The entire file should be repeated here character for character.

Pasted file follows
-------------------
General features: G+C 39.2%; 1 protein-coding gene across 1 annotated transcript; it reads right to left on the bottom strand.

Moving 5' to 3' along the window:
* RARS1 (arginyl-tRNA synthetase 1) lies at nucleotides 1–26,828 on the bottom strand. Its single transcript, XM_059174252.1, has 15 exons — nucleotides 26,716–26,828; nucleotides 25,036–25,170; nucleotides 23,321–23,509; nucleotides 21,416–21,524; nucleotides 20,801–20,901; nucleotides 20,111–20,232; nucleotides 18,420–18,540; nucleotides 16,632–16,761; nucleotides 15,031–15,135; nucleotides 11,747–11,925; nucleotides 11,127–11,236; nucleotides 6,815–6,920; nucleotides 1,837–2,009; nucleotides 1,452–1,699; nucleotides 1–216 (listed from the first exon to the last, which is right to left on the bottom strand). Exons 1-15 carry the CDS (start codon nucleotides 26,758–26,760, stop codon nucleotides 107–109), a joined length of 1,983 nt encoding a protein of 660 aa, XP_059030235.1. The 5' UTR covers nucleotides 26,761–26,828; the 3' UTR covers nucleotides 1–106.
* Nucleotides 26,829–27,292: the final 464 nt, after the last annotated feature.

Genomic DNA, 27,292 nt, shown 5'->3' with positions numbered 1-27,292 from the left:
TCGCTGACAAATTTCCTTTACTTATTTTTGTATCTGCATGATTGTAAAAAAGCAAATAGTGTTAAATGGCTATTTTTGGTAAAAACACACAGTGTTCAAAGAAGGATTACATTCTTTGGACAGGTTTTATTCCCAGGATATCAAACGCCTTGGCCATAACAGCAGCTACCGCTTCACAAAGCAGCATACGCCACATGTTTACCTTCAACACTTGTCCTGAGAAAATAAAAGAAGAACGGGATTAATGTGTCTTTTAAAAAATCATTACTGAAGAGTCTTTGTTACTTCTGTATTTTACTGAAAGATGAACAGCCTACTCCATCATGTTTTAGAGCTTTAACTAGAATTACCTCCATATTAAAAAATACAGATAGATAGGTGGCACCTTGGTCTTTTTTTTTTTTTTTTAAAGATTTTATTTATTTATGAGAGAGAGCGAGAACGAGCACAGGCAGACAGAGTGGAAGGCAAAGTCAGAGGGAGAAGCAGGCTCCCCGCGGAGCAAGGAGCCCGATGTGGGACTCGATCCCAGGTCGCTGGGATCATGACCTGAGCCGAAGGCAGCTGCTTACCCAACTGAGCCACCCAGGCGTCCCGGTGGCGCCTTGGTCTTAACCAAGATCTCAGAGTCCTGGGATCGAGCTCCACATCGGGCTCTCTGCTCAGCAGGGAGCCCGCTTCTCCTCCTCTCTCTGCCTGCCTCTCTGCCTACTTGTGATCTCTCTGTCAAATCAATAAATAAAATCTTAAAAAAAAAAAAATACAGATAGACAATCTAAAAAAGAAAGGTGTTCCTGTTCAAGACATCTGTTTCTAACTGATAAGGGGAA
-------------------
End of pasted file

General features: G+C 39.2%; 1 protein-coding gene across 1 annotated transcript; it reads right to left on the bottom strand.

Moving 5' to 3' along the window:
* RARS1 (arginyl-tRNA synthetase 1) lies at nucleotides 1–26,828 on the bottom strand. Its single transcript, XM_059174252.1, has 15 exons — nucleotides 26,716–26,828; nucleotides 25,036–25,170; nucleotides 23,321–23,509; nucleotides 21,416–21,524; nucleotides 20,801–20,901; nucleotides 20,111–20,232; nucleotides 18,420–18,540; nucleotides 16,632–16,761; nucleotides 15,031–15,135; nucleotides 11,747–11,925; nucleotides 11,127–11,236; nucleotides 6,815–6,920; nucleotides 1,837–2,009; nucleotides 1,452–1,699; nucleotides 1–216 (listed from the first exon to the last, which is right to left on the bottom strand). Exons 1-15 carry the CDS (start codon nucleotides 26,758–26,760, stop codon nucleotides 107–109), a joined length of 1,983 nt encoding a protein of 660 aa, XP_059030235.1. The 5' UTR covers nucleotides 26,761–26,828; the 3' UTR covers nucleotides 1–106.
* Nucleotides 26,829–27,292: the final 464 nt, after the last annotated feature.

Genomic DNA, 27,292 nt, shown 5'->3' with positions numbered 1-27,292 from the left:
TCGCTGACAAATTTCCTTTACTTATTTTTGTATCTGCATGATTGTAAAAAAGCAAATAGTGTTAAATGGCTATTTTTGGTAAAAACACACAGTGTTCAAAGAAGGATTACATTCTTTGGACAGGTTTTATTCCCAGGATATCAAACGCCTTGGCCATAACAGCAGCTACCGCTTCACAAAGCAGCATACGCCACATGTTTACCTTCAACACTTGTCCTGAGAAAATAAAAGAAGAACGGGATTAATGTGTCTTTTAAAAAATCATTACTGAAGAGTCTTTGTTACTTCTGTATTTTACTGAAAGATGAACAGCCTACTCCATCATGTTTTAGAGCTTTAACTAGAATTACCTCCATATTAAAAAATACAGATAGATAGGTGGCACCTTGGTCTTTTTTTTTTTTTTTTAAAGATTTTATTTATTTATGAGAGAGAGCGAGAACGAGCACAGGCAGACAGAGTGGAAGGCAAAGTCAGAGGGAGAAGCAGGCTCCCCGCGGAGCAAGGAGCCCGATGTGGGACTCGATCCCAGGTCGCTGGGATCATGACCTGAGCCGAAGGCAGCTGCTTACCCAACTGAGCCACCCAGGCGTCCCGGTGGCGCCTTGGTCTTAACCAAGATCTCAGAGTCCTGGGATCGAGCTCCACATCGGGCTCTCTGCTCAGCAGGGAGCCCGCTTCTCCTCCTCTCTCTGCCTGCCTCTCTGCCTACTTGTGATCTCTCTGTCAAATCAATAAATAAAATCTTAAAAAAAAAAAAATACAGATAGACAATCTAAAAAAGAAAGGTGTTCCTGTTCAAGACATCTGTTTCTAACTGATAAGGGGAA